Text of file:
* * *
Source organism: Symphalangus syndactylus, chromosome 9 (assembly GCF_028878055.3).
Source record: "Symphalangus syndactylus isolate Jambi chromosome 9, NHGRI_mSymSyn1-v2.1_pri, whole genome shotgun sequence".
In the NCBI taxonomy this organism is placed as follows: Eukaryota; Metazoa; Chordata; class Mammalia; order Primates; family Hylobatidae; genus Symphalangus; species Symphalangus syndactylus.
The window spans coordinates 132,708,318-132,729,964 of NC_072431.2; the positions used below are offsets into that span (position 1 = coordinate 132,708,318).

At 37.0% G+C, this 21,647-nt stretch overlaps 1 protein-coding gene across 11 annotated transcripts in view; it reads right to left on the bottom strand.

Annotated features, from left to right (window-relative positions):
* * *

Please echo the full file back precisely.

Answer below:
Source organism: Symphalangus syndactylus, chromosome 9 (assembly GCF_028878055.3).
Source record: "Symphalangus syndactylus isolate Jambi chromosome 9, NHGRI_mSymSyn1-v2.1_pri, whole genome shotgun sequence".
In the NCBI taxonomy this organism is placed as follows: Eukaryota; Metazoa; Chordata; class Mammalia; order Primates; family Hylobatidae; genus Symphalangus; species Symphalangus syndactylus.
The window spans coordinates 132,708,318-132,729,964 of NC_072431.2; the positions used below are offsets into that span (position 1 = coordinate 132,708,318).

At 37.0% G+C, this 21,647-nt stretch overlaps 1 protein-coding gene across 11 annotated transcripts in view; it reads right to left on the bottom strand.

Annotated features, from left to right (window-relative positions):